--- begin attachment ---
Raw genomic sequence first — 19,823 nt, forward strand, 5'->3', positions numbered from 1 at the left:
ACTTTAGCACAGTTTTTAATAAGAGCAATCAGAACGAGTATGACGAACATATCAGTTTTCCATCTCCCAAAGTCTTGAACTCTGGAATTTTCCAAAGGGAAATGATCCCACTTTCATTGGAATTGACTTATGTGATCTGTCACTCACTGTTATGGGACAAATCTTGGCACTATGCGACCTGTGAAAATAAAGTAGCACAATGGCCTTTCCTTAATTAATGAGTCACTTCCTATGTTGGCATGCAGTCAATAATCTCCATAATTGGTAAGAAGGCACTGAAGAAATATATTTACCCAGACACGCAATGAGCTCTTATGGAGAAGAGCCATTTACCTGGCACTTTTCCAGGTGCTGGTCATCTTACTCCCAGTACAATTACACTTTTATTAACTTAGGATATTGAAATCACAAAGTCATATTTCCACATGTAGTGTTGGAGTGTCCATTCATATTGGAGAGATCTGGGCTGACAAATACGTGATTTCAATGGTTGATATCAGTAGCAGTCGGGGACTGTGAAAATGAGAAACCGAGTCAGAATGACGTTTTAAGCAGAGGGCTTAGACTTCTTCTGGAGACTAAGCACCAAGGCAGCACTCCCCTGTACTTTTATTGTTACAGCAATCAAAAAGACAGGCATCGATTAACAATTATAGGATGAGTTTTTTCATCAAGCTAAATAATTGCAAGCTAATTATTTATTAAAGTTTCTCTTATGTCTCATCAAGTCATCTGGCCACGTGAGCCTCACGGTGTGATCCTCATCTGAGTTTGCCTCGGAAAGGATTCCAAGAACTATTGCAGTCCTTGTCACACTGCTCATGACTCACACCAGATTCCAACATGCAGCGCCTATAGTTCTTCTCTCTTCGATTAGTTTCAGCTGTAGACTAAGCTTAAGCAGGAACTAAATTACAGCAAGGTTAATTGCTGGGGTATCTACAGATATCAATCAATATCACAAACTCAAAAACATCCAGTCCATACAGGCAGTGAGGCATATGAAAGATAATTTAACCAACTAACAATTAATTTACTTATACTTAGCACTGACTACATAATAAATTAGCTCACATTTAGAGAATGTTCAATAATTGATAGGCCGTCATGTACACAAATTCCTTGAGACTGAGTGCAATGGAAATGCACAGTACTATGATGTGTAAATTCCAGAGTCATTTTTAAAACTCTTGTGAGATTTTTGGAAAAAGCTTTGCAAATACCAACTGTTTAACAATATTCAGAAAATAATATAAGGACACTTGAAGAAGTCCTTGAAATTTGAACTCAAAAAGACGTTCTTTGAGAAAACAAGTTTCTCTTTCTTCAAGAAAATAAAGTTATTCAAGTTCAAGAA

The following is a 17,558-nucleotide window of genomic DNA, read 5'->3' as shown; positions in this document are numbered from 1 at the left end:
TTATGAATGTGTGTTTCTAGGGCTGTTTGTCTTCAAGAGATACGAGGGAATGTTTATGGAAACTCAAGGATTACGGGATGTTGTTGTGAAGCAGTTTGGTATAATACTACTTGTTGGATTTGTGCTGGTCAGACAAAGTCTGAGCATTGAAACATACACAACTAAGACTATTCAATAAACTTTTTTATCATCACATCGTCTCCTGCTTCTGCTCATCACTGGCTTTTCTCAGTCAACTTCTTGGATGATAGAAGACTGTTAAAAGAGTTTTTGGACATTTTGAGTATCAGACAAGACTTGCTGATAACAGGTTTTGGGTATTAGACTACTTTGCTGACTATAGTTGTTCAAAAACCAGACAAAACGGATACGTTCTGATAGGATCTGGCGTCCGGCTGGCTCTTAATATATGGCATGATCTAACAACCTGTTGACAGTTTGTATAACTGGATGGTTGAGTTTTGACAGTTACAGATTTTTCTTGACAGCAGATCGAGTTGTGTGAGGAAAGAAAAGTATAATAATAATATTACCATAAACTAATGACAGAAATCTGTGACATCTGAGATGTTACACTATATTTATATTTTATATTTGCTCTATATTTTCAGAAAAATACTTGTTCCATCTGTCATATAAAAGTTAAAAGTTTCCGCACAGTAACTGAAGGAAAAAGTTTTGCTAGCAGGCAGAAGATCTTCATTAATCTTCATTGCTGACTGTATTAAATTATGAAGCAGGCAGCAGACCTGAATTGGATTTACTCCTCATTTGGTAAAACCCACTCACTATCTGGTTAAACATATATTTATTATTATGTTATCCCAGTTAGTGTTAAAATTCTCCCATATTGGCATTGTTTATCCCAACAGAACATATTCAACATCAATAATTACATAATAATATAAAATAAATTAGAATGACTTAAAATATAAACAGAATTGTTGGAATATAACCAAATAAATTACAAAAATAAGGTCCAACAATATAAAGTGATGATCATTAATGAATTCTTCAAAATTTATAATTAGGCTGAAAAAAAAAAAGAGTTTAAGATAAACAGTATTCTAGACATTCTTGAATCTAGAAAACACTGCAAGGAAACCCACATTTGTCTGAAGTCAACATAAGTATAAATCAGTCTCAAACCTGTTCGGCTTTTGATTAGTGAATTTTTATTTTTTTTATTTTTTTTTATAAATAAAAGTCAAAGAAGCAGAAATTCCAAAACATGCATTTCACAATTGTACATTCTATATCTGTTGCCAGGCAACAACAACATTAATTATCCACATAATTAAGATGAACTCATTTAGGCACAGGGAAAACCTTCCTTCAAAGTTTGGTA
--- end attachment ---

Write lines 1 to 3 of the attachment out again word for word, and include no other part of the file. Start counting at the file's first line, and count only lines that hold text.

Raw genomic sequence first — 19,823 nt, forward strand, 5'->3', positions numbered from 1 at the left:
ACTTTAGCACAGTTTTTAATAAGAGCAATCAGAACGAGTATGACGAACATATCAGTTTTCCATCTCCCAAAGTCTTGAACTCTGGAATTTTCCAAAGGGAAATGATCCCACTTTCATTGGAATTGACTTATGTGATCTGTCACTCACTGTTATGGGACAAATCTTGGCACTATGCGACCTGTGAAAATAAAGTAGCACAATGGCCTTTCCTTAATTAATGAGTCACTTCCTATGTTGGCATGCAGTCAATAATCTCCATAATTGGTAAGAAGGCACTGAAGAAATATATTTACCCAGACACGCAATGAGCTCTTATGGAGAAGAGCCATTTACCTGGCACTTTTCCAGGTGCTGGTCATCTTACTCCCAGTACAATTACACTTTTATTAACTTAGGATATTGAAATCACAAAGTCATATTTCCACATGTAGTGTTGGAGTGTCCATTCATATTGGAGAGATCTGGGCTGACAAATACGTGATTTCAATGGTTGATATCAGTAGCAGTCGGGGACTGTGAAAATGAGAAACCGAGTCAGAATGACGTTTTAAGCAGAGGGCTTAGACTTCTTCTGGAGACTAAGCACCAAGGCAGCACTCCCCTGTACTTTTATTGTTACAGCAATCAAAAAGACAGGCATCGATTAACAATTATAGGATGAGTTTTTTCATCAAGCTAAATAATTGCAAGCTAATTATTTATTAAAGTTTCTCTTATGTCTCATCAAGTCATCTGGCCACGTGAGCCTCACGGTGTGATCCTCATCTGAGTTTGCCTCGGAAAGGATTCCAAGAACTATTGCAGTCCTTGTCACACTGCTCATGACTCACACCAGATTCCAACATGCAGCGCCTATAGTTCTTCTCTCTTCGATTAGTTTCAGCTGTAGACTAAGCTTAAGCAGGAACTAAATTACAGCAAGGTTAATTGCTGGGGTATCTACAGATATCAATCAATATCACAAACTCAAAAACATCCAGTCCATACAGGCAGTGAGGCATATGAAAGATAATTTAACCAACTAACAATTAATTTACTTATACTTAGCACTGACTACATAATAAATTAGCTCACATTTAGAGAATGTTCAATAATTGATAGGCCGTCATGTACACAAATTCCTTGAGACTGAGTGCAATGGAAATGCACAGTACTATGATGTGTAAATTCCAGAGTCATTTTTAAAACTCTTGTGAGATTTTTGGAAAAAGCTTTGCAAATACCAACTGTTTAACAATATTCAGAAAATAATATAAGGACACTTGAAGAAGTCCTTGAAATTTGAACTCAAAAAGACGTTCTTTGAGAAAACAAGTTTCTCTTTCTTCAAGAAAATAAAGTTATTCAAGTTCAAGAA

The following is a 17,558-nucleotide window of genomic DNA, read 5'->3' as shown; positions in this document are numbered from 1 at the left end: